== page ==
Funeral Costs & Last Expenses in Texas

Paying for the Last Expenses

When someone dies, there will be a question as to how and when their funeral and last expenses are to be paid.  Unless the decedent is survived by their spouse or they had a joint bank account with another person, there may be no ready funds available to pay for the decedent’s funeral and last affairs.

Who is responsible for these costs in this situation? Is the person who paid the expenses entitled to reimbursement? If so, what expenses qualify for reimbursement? Texas law provides the answers to these questions.

The Decedent’s Estate is Liable

The first thing is first.  Who is liable for the decedent’s last expenses?  The short answer is the estate is liable. A surviving spouse or other person who pays for the funeral costs is entitled to a priority claim against the decedent’s estate.  This priority extends to $15,000 of funeral costs.

If there are sufficient assets in the estate, the state may choose to reimburse funeral and last expenses in an amount that is more than $15,000.  But the estate will not be able to pay amounts in excess of $15,000 if the estate assets are fully used up in paying other priority expenses or, in some cases, if the personal representative opts not to pay them.

While Texas law says that the decedent’s estate is liable to pay for most of the decedent’s funeral costs, the funeral home or provider may include language in their contract to make the surviving spouse or other party personally liable for these costs.  The person signing these agreements have to read the agreements very carefully to understand exactly who is liable and for what.

What are Funeral Costs?

The term “funeral costs” is broadly construed.  It can include the traditional costs for preparation and transport and burial of the decedent’s body.  It can also include the cost of conducting memorial or burial services, meals and other incidental expenses incurred for the memorial service for family and friends, the costs for travel and meals for the person in charge of making the funeral arrangements, and cremation costs.

Emergency Application to Pay for Funeral and Burial Expenses

If the surviving spouse or other family member is not able to pay for the funeral costs up front, Texas law allows the interested person to file an emergency application to obtain funds from the decedent’s estate to pay these expenses.  This amount is capped at $5,000.

The emergency application has to include:

  1. The name, address, and interest of the applicant.
  2. The facts showing an immediate necessity for issuance of an emergency intervention order by the court.
  3. The date and place of the decedent’s death, the decedent’s residential address, and the name and address of the funeral home holding the decedent’s remains.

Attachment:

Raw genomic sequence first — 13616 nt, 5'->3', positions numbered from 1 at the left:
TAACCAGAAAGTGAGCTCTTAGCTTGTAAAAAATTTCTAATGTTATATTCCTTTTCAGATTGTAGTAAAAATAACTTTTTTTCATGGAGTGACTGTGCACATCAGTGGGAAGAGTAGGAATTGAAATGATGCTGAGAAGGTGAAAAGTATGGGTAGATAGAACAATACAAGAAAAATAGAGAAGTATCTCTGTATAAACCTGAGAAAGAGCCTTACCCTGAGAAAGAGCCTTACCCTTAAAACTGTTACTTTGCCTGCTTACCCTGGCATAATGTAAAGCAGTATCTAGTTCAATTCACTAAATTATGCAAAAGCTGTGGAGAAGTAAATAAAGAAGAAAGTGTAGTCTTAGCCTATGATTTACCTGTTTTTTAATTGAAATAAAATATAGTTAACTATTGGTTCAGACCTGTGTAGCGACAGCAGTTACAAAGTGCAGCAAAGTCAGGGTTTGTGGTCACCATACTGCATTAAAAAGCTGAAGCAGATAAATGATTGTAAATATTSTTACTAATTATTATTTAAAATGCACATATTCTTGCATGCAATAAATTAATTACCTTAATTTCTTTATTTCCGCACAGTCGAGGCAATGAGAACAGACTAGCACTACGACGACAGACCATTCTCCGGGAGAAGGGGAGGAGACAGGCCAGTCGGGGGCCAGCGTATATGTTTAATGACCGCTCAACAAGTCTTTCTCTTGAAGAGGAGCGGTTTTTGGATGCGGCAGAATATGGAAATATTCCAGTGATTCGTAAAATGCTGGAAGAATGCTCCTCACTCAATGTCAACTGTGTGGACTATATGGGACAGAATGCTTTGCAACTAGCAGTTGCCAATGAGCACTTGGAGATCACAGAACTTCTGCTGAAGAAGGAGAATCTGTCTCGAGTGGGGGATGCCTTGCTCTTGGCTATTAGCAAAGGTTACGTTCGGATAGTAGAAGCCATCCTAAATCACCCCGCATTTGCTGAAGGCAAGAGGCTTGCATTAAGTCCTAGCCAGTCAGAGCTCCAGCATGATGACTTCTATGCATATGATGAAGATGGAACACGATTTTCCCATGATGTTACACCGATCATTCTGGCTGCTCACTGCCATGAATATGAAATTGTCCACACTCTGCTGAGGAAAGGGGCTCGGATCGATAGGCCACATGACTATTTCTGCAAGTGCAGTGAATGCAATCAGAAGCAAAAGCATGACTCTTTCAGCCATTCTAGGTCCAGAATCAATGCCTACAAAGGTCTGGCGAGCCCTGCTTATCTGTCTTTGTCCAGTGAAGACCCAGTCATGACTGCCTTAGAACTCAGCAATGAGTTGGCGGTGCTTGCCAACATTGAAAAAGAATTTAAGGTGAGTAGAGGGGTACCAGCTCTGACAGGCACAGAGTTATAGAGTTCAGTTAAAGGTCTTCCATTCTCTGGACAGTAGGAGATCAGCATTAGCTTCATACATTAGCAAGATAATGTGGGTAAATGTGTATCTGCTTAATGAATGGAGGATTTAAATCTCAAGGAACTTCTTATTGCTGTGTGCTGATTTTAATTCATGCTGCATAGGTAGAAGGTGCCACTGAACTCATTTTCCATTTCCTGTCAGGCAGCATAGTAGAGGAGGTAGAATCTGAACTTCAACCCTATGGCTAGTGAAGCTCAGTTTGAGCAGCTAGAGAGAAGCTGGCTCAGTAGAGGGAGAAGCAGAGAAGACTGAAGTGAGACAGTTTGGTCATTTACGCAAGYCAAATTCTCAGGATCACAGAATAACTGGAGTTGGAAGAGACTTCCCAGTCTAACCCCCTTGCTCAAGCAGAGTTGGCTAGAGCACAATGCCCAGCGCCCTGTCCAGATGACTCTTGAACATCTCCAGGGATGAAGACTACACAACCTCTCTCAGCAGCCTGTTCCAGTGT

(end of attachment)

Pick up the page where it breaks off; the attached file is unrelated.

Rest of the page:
4. The names of any known or ascertainable heirs and devisees of the decedent and the reason they either cannot be contacted or have refused to assist in the decedent’s burial.
  5. A description of the funeral and burial procedures necessary, including a statement from the funeral home that contains a detailed and itemized description of the cost of such procedures.
  6. The name and address of any individual, entity, or financial institution, including an employer, that is in possession of any funds belonging to or due the decedent, with account numbers and balances, if known.
  7. Whether there are any written instructions from the decedent relating to the funeral or burial.
  8. If written instructions from the decedent concerning the funeral or burial exist, the applicant must attach them to the application.

The application has to be filed in the county of the decedent’s domicile (or the county in which the real property is located if the decedent was not a resident of Texas).  The application should be filed between the third and 90th day after the decedent’s death.

If the court determines that emergency intervention is necessary, it may order funds of the decedent held by an employer, individual, or financial institution to be paid directly to a funeral home for funeral and burial expenses. Reasonable and necessary attorney’s fees and court costs incurred in obtaining the order may also be granted.

The court clerk may issue certified copies of an emergency intervention order on the applicant’s request until the 90th day after the order was issued or until a personal representative is qualified, whichever occurs first.  A person who is furnished with a certified copy of an emergency intervention order within that period is not personally liable for actions taken in accordance with and in reliance on the order. All the applicant’s power and authority under the order ceases 90 days after the order is issued or when a personal representative is qualified, whichever occurs first.

We’ll address how to secure the decedent’s property next. Click here to continue reading.  >>>>

Hire an Experienced Probate Attorney

Do you need help with a probate matter in Texas?  We are experienced probate attorneys who represent clients with sensitive probate matters.  If so, please give us a call at 800-521-0230 or use the contact form below to see how we can help.

We can help with your probate matter.

    At Kreig LLC, we understand that no two situations are the same. While we draw on decades of legal experience handling cases similar to yours, we also work to provide individualized representation that is tailored to your unique circumstances and goals. Our probate attorneys are responsive and consistently available for our clients, as well as steadfast legal advocates—both in and out of the courtroom.